Moving forward, MaxMD plans to offer information services, aggregating Internet resources, but also providing news, white
papers, forums, and research findings on medical, legal, and practice-management topics. The company has created an independent
medical advancement council to direct this effort. (A description of the board, plus a small sample of original content, can
be found at
"We are helping to ensure that physicians are up-to-date with their educational training," says Michael Lemon, president of
the Postgraduate Institute for Medicine and member of the .md online medical advancement council. The council represents an
impartial group of industry experts. "Their goal is to figure out ways to safely and effectively leverage the power of the
Internet for the medical community," Murray says.
Moving forward, MaxMD plans to introduce a Web-based medical desktop that will allow the medical community access to all of
these resources. Many physicians already have shown great interest in the desktop. Eighty-one percent of physicians said the
medical desktop would be useful to their practice, according to survey data conducted by MaxMD in 2005.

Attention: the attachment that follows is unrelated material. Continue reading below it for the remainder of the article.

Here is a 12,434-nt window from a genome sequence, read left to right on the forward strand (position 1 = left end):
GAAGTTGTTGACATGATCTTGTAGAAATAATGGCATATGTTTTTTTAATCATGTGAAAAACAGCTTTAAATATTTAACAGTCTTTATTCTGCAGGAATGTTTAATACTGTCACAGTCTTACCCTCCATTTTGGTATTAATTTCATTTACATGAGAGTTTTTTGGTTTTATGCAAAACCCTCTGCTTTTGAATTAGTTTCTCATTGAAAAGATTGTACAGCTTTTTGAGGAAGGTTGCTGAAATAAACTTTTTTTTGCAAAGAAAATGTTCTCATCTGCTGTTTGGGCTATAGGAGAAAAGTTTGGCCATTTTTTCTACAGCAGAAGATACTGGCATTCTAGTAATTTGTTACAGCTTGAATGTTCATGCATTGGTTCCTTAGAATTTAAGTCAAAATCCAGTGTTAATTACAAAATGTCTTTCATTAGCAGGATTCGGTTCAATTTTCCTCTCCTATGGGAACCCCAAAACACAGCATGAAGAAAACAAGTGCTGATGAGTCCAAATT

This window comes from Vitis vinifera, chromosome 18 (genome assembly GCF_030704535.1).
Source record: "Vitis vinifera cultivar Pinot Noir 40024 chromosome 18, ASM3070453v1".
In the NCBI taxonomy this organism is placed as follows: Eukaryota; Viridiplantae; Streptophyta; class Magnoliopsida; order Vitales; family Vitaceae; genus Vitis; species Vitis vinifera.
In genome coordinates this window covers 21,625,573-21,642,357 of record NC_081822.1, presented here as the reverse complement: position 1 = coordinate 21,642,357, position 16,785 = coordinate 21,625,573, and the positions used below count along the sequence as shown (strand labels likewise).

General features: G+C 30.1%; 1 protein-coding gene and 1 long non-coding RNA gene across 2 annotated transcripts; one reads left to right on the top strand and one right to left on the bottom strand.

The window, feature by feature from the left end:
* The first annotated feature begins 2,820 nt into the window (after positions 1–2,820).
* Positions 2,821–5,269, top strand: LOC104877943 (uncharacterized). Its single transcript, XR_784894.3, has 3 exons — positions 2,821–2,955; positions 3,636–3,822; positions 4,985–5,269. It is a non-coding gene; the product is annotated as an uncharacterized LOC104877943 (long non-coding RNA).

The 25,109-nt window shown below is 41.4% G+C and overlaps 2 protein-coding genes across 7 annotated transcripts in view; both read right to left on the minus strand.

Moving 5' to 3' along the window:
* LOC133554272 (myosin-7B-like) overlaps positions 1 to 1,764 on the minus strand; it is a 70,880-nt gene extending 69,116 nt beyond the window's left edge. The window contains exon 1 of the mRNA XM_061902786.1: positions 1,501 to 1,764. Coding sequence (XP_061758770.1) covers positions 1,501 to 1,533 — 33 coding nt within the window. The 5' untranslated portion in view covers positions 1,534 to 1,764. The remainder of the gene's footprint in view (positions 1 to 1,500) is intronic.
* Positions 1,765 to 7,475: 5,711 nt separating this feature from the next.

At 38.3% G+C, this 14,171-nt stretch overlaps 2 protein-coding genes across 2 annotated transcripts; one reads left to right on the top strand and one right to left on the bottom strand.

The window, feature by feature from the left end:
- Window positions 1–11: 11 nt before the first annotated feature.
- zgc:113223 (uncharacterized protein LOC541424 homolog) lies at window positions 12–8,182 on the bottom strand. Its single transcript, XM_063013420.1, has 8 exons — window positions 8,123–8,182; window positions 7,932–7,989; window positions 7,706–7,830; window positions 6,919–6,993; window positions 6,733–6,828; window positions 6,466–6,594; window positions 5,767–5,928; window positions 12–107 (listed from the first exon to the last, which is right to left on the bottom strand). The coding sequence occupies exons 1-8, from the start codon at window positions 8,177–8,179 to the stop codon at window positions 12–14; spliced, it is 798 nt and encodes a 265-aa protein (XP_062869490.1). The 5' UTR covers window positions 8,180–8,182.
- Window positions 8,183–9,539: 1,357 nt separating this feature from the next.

The medical desktop will maximize educational opportunities for patients too. "Consumers have real significant trust issues
with the industry. They often don't feel they have the resources to get the truth," Lemon says. In many cases, physicians
don't have time to educate patients. A healthcare domain has the potential to change the way physicians communicate with patients.
"Physicians can choose which patient education information is most relevant to their practice and then drag and drop the information
onto their personal Web site," says Murray. Through their Web sites and .md e-mail accounts, physicians can stimulate a dialogue
Murray sees a role for pharma in .md, especially in the area of creating educational content targeted at physicians via the
desktop service. "It's like a Bloomberg for doctors," Murray says.
Embracing Online Technology
Physicians are heavy users of the Internet, but in data collected in 2002 by the American Medical Association, only three
out of ten physicians using the Internet had their own Web site. "They are concerned about how to use the Internet to effectively
communicate in a secure fashion, while keeping compliant with HIPAA regulations," says Murray.
Further, the volume of information on the Internet makes it difficult for the medical community to quickly and reliably access
relevant information. MaxMD's bet is that a free-standing domain dedicated to the medical community will have a power that
portal-based models haven't displayed yet, and that it will both encourage physicans to change the way they practice and provide
them with the tools to do it. "As technology evolves, physicians will choose to present themselves differently," says Lemon.
"The Web is one way to do that."